Perhaps the most common reason a child doesn't like writing is because God did not design him to be a creative writer. This child prefers to solve problems (especially math problems). This child doesn't see the benefit of writing. It seems purposeless. Frankly, creative writing - writing to entertain - isn't necessary for every child. The only writing that is absolutely necessary for every child is academic writing. If the problems are not one of the above-mentioned issues, I would not force a child that has not been given a bent towards writing to do a lot of creative writing assignments. For younger students that dislike writing, I would require them to narrate constantly. Have them retell back in their own words whatever they read or have had read to them. This will go a long way towards good narrative writing. A child who can relate information clearly will find it easy to put those spoken words on paper. As he grows older, have him do just that. Put his short (or long) narratives on paper. In late middle school or high school require him to learn academic writing.

Creative writing is simply not for everyone. A child who dislikes writing can still make A's on writing assignments if he is taught how to organize his thoughts, and write a well thought out and organized sentence, paragraph and essay. This begins and ends with oral narrations, for even if your child becomes a mathematician, he will be required to explain his knowledge orally. Thus, in the early years, don't worry so much about writing - focus on his oration of thoughts.

As you may remember from an earlier post, my husband didn't care for writing growing up, but learned to write essays and now makes a living by writing perfectly constructed legal briefs and contracts as an attorney. A child that doesn't like writing could still make a great living that requires a lot of writing. It's the kind of writing that matters. Please understand that your nonwriter isn't failing at writing - he's simply expressing his unique God-given talents, preferences, gifts and abilities, which will all work together to usher him or her into God's special plan and purpose prepared in advance.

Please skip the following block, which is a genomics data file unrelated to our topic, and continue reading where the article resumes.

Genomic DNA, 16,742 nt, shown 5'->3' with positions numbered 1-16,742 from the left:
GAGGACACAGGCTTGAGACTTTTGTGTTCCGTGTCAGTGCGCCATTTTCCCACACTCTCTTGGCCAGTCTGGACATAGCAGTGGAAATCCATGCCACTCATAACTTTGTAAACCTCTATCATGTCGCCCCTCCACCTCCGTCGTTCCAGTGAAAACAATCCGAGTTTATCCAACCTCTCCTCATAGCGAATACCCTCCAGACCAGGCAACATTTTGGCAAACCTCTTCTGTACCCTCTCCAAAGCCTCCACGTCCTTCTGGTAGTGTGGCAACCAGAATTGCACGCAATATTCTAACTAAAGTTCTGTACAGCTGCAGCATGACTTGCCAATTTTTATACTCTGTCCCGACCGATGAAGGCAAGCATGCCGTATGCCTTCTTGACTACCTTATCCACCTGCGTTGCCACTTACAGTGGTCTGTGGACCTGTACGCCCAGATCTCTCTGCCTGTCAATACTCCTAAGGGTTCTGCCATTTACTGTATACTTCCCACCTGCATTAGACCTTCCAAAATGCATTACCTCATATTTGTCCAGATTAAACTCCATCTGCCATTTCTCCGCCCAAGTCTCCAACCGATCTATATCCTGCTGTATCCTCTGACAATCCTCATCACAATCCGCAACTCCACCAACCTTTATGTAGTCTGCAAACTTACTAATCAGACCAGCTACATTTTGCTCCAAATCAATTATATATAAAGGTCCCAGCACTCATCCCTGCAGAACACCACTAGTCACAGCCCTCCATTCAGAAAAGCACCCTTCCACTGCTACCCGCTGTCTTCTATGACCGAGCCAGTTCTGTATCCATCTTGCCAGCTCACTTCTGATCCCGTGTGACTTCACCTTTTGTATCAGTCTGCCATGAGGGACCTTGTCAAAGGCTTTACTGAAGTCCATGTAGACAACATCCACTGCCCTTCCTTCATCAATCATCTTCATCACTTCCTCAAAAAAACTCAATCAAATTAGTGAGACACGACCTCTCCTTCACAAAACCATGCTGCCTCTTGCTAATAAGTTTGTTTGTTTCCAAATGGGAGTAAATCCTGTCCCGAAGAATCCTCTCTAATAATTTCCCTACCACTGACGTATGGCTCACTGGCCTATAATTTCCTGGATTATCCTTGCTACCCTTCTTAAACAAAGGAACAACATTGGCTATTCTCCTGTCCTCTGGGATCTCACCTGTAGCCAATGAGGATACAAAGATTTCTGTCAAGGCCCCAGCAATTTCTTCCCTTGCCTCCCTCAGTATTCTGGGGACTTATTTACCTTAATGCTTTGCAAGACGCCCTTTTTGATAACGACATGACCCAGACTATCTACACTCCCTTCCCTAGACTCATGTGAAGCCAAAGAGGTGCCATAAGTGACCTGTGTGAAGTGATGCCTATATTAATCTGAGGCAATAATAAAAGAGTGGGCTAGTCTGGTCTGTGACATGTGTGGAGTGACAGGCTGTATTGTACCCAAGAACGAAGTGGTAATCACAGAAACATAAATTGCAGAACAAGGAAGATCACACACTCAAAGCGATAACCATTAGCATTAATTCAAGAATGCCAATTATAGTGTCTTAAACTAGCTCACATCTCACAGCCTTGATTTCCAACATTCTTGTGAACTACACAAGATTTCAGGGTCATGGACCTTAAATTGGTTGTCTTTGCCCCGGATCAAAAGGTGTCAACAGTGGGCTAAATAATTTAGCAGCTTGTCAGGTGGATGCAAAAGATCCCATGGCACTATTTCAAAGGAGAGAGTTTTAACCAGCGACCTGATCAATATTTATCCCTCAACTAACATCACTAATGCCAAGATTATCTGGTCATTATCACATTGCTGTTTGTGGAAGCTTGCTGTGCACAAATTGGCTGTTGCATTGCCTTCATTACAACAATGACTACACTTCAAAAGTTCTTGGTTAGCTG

One more thing, I do not believe in forcing writing in early elementary school. Late elementary or middle school is when a child should begin writing. If the child has a natural inclination, by all means...cook the pie when it's ready! But don't force it before your child is ready, or he will be convinced that he is bad at writing. It would be like sticking a third grader in an algebra class. The child would be convinced he's not good at math, when he might be very gifted in math.

Until next time!


Dawn said...

You hit the nail right on the head! I had been forcing my now 11 y/o to write and now he hates writing... especially re-writing... I've more recently learned to let him just write in a journal. This year, he is writing his own blog, so his grandparents and friends can be his audience, but I will not grade a thing on it! He is excited to get to share his pictures and adventures... Thank you for giving me more ideas to use with him, and his younger siblings as well.

Dr. Davis said...

I teach college writing, a bit beyond what our homeschoolers usually do, but I did a post on assessing and what kinds of posts student writers can put in blogs that I think might be good to help children keep updating their blogs. (I loved Dawn's idea.)

Obviously if my student were writing the blog to foster the love of writing, I would not be assessing the blog posts except to make sure they were consistent.